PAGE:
How to Block Phone Calls On Android

Robocalls. Telemarketers. Insurance scams. Despite the relentless advancement of technology, we still can’t seem to shake the onslaught of unwanted calls that keep our phones buzzing and chirping on a more than daily basis.

Credit: Tom's Guide

(Image credit: Tom's Guide)

Indeed, there’s no surefire way to stop yourself from getting pestered. Many carriers, like T-Mobile and AT&T, already have some sort of safeguard in place to stop malicious calls before they reach you, but it’s fundamentally impossible for them to spurn each and every one; these days, scammers are able to spoof their real phone number with another — perhaps even mimicking your area code — so even if you block one, you won’t be able to block them all.

However, all hope isn’t lost. There are some steps you can take to mitigate the frustration. Here are our recommendation for Android users. (And if you use an iPhone, we have a guide for blocking phone numbers there, too.)

The first thing you should do

Before doing anything else, add your number to the FTC’s National Do Not Call Registry. It’s free, it’s quick, and although it won’t fend off every pesky spammer, it should at least help a little. Additionally, numbers added to the registry never expire unless disconnected or reassigned — so if you’ve ever added yours in the past, it’s still covered. If you’re unsure, the FTC’s website also gives you the ability to check.

How to block a number

The process of blocking numbers on Android is fairly simple, and can be done two different ways.

If you want to block a number that has already called you, head to your recent calls list and long press the offending number. In the pop-up menu, tap Block/Report Spam. If you’re blocking a spam caller, make sure to leave Report Spam checked in the following dialog box — this will ensure the number is reported to your device’s carrier or manufacturer.

At this point, that particular number has been added to your blacklist. But let’s say you’re dealing with an entity or individual whose number you already know. In such a case, you’d want to head straight to the list itself and input the number in question. Go to the menu within your dialer app, tap Settings, and then tap Blocked numbers to add one. If you ever want to remove the number in the future, you can return to this menu to do that as well.

A point to note: there are a wide variety of Android devices out there running software customized by different manufacturers, so not every phone may have the ability to block numbers. And even if they do, the setting might be tucked away in a different place than the way stock Android has things organized.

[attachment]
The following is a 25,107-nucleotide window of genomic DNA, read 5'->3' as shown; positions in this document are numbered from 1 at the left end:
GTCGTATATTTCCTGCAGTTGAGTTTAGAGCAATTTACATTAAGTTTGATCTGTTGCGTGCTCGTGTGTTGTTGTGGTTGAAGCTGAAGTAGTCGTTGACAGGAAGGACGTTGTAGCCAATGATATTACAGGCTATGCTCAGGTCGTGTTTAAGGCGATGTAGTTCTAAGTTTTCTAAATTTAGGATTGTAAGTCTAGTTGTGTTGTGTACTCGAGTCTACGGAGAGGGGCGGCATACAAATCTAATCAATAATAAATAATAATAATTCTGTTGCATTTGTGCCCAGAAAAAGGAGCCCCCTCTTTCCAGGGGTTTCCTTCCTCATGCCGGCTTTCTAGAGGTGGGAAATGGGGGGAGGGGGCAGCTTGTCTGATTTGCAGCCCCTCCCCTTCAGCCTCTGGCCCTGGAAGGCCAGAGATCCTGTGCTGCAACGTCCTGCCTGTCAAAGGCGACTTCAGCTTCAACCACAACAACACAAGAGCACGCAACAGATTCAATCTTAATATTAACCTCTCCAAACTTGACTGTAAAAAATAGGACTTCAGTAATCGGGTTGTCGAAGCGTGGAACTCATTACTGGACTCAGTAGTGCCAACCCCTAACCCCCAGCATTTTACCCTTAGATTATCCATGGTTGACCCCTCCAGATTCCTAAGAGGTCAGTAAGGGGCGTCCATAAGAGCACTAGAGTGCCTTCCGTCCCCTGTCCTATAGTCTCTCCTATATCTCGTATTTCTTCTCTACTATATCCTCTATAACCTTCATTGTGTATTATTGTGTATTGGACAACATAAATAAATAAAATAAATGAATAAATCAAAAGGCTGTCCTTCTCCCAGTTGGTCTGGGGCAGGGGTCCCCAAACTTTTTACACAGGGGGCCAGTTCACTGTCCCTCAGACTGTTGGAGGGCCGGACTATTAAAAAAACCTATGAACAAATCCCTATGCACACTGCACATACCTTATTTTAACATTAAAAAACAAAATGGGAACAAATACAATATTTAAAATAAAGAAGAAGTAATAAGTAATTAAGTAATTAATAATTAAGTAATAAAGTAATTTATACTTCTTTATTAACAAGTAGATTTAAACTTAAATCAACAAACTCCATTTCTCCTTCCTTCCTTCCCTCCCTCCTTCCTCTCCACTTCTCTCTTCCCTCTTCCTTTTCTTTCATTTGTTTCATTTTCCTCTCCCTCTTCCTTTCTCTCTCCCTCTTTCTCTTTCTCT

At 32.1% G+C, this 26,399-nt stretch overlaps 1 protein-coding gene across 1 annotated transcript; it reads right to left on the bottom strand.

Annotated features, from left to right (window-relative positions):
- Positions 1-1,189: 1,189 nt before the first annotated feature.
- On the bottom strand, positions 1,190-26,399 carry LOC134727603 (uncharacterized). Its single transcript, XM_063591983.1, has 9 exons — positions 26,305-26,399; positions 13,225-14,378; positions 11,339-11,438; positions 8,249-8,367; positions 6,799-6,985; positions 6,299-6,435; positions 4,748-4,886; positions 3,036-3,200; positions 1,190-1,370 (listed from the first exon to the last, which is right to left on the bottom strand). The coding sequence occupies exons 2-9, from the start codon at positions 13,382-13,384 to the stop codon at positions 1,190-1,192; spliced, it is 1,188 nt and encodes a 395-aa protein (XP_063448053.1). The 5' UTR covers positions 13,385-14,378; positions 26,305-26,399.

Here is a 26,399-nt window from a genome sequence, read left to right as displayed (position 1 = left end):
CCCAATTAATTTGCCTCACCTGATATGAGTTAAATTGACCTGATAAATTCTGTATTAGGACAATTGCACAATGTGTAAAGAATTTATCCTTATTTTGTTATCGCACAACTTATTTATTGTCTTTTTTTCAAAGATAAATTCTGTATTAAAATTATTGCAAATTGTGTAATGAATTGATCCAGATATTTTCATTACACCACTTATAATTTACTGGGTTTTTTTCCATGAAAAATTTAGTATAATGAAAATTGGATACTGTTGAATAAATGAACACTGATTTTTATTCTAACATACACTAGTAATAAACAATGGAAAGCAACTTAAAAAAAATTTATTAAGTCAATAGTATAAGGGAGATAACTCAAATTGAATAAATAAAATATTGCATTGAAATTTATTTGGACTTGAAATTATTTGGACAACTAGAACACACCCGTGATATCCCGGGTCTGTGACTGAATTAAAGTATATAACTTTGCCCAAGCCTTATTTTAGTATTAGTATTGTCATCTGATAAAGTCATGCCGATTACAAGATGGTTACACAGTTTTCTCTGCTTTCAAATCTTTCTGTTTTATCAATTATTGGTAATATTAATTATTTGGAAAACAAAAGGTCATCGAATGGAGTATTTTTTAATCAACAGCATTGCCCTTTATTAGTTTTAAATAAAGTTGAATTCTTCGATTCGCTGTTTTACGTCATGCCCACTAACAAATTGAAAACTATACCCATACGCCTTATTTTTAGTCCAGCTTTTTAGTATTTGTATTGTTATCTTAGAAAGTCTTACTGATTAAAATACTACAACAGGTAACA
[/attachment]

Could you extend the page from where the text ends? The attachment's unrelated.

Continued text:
Enlisting your carrier’s help

Given that every phone is different, sometimes the best course of action is to stop the call before it even gets to your device. Fortunately enough, many carriers are equipped to do this.

In fact, if you’re a T-Mobile subscriber, chances are your phone is already flagging these kinds of calls right now. In 2017, T-Mobile instituted a free service called Scam ID, which notifies you through the Caller ID field if a number is suspect by injecting the text ”Scam Likely” before you answer the phone.

However, T-Mobile also allows you to go a step further, with something called Scam Block. When Scam Block is turned on, all the calls that would normally be spotted by Scam ID are simply rejected outright, so they never actually reach your handset. Additionally, those who would prefer more granular control over the types of calls that are being blacklisted can pay extra for T-Mobile’s Magenta Plus plan and Name ID app, which allows you to be more selective; for example, you can stop telemarketers and political calls specifically, while allowing charities to get through.

AT&T offers similar features to its customers via its Call Protect app, which can be downloaded onto Android phones from the Google Play Store, and comes pre-installed on many devices sold by the carrier. With Call Protect, you get suspect spam warnings as well as automatic fraud blocking, and of course you can add numbers to a personal block list as well. Call Protect is free, though a premium version called Call Protect Plus adds the ability to see IDs of unknown callers and lets you look up details on numbers before you dial out for $3.99 per month.